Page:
“The Lord Bless You and Keep You”

Jun 26, 2022

The Scripture

Matthew 5:1-12

5 When Jesus saw the crowds, he went up the mountain; and after he sat down, his disciples came to him. Then he began to speak, and taught them, saying:
‘Blessed are the poor in spirit, for theirs is the kingdom of heaven.
‘Blessed are those who mourn, for they will be comforted.
‘Blessed are the meek, for they will inherit the earth.
‘Blessed are those who hunger and thirst for righteousness, for they will be filled.
‘Blessed are the merciful, for they will receive mercy.
‘Blessed are the pure in heart, for they will see God.
‘Blessed are the peacemakers, for they will be called children of God.
10 ‘Blessed are those who are persecuted for righteousness’ sake, for theirs is the kingdom of heaven.
11 ‘Blessed are you when people revile you and persecute you and utter all kinds of evil against you falsely on my account. 12 Rejoice and be glad, for your reward is great in heaven, for in the same way they persecuted the prophets who were before you.


The Sermon

This morning we turn to another chapter of Kate Bowler’s book, Good Enough to the chapter titled: “Blessed”. You won’t be surprised to see that the very title of her chapter leads us to the Sermon of the Mound in the book of Matthew. Now this image doesn’t look like much of a mound, but I liked this picture of the image of Jesus. Anyway, the sermon of the mound is a series of teachings that expand through three Chapters in Matthew, chapters 5,6, and 7. In a general sense these sermons are known as moral teachings, you know what I mean here basically it’s about how to live your life as a Christian. And this is the thing that is interesting, and we must not miss this point…all of the teachings that are contained in the Sermon on the Mound, teachings such as being the salt and light in the world and the fulfillment of the law, the discourse about murder, adultery, on and on and on. Of all the teachings, Jesus begins by talking about being blessed! Let’s hear now from Matthew 5:1-12 which is titled “The Beatitudes” or blessedness!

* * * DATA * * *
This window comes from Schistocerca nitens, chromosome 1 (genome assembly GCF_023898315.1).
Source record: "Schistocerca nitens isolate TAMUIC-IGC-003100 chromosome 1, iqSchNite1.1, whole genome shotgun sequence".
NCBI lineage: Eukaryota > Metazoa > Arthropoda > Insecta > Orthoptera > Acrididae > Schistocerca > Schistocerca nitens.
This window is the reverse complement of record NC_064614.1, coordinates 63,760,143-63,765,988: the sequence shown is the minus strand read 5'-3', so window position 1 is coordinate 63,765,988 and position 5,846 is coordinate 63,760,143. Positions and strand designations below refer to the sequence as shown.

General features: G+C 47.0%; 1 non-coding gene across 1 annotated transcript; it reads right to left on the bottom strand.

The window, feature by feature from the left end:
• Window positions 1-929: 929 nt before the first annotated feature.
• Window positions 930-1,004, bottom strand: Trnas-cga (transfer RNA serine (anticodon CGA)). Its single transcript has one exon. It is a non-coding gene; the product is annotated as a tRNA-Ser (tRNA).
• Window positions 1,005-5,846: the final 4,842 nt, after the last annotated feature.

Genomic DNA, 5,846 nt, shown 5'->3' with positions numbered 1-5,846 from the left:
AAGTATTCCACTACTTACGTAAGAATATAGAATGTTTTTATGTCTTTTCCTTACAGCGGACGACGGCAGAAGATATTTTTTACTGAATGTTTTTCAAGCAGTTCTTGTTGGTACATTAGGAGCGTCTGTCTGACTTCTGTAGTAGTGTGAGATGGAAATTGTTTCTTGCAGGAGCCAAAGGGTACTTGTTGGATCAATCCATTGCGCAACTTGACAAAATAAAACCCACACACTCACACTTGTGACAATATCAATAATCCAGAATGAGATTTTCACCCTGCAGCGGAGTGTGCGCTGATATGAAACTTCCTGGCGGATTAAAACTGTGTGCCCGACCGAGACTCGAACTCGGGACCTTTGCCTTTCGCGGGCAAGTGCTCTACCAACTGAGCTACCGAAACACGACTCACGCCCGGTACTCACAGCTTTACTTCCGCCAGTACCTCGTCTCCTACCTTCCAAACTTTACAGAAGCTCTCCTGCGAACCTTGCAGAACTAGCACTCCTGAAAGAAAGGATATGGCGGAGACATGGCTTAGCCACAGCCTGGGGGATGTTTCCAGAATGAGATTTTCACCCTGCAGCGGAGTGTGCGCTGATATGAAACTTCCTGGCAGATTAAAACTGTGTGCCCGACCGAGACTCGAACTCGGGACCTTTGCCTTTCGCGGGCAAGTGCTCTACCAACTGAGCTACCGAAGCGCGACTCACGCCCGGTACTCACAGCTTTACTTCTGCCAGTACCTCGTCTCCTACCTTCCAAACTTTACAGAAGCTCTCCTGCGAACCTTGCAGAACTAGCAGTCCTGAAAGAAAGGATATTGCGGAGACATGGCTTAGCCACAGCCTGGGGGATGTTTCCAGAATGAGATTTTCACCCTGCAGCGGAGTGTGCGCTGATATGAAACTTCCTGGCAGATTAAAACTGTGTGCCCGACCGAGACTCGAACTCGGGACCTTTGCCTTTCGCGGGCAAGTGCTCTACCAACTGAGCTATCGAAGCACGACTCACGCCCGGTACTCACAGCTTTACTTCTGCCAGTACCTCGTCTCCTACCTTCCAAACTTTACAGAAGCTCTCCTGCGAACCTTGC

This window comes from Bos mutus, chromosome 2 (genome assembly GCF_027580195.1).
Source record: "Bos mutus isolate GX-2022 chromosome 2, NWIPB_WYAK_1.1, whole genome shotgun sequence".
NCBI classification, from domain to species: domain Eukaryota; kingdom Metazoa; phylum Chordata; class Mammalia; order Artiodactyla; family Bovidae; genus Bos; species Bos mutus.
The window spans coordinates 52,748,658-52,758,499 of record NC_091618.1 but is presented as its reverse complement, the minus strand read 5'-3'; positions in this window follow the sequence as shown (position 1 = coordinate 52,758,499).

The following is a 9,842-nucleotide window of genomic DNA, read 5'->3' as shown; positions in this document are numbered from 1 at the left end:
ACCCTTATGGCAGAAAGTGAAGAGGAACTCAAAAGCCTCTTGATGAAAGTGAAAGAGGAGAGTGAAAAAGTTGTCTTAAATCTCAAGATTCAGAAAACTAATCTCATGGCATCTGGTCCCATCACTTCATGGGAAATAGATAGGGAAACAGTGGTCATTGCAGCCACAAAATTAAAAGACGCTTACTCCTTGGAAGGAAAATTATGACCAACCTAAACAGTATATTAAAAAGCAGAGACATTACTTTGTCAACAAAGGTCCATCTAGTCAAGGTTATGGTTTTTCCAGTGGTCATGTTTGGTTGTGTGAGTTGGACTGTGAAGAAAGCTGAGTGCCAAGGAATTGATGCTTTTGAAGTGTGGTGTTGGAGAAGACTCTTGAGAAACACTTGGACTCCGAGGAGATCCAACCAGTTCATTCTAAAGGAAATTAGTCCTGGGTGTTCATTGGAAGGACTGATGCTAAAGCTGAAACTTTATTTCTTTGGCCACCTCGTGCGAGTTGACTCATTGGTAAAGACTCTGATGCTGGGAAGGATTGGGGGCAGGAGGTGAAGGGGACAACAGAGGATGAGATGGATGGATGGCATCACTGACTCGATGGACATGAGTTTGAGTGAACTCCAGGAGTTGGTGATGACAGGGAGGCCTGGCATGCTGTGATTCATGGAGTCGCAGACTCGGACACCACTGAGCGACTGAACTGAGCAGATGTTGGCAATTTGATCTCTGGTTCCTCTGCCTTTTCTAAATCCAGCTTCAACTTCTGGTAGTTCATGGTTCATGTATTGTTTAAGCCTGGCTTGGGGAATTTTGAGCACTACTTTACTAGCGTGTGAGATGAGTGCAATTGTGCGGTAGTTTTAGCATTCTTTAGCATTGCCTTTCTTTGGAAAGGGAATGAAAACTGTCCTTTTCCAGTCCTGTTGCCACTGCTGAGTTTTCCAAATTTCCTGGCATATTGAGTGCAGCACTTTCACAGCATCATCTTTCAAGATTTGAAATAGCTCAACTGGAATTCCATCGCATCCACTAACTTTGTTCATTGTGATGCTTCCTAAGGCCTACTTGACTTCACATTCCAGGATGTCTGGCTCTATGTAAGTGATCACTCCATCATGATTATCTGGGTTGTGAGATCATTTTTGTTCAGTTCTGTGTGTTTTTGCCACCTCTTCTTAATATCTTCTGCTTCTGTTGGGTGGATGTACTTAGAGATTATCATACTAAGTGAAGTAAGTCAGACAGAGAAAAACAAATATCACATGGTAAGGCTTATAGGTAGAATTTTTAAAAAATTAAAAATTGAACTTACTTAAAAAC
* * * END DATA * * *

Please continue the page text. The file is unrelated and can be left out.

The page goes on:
Now I can easily say there are eleven sermons packed into these twelve verses. Each verse has so much to say. But instead of focusing on each way we are blessed; I’m going to take Kate Bowler’s lead and talk more generally about being blessed and what that meant for the disciples and the people gathered around Jesus hearing these words for the first time, and for us today.

I want to begin by looking from Kate Bowler’s perspective, she starts out by making this bold statement, “We don’t live in a culture of blessings. We live in a culture of #Blessed.” Interesting, isn’t it? We find ourselves again, yes, we find ourselves back to social media and the internet. For those of us who still are trying to figure out what this hashtag thing means (and I’m still working on it), it is a way to use one word and in this case the word blessed and connect it to anyone else who has used that word in a posting or who is searching for that word. It doesn’t take much of an imagination to think about how often and in what ways this #blessed is used.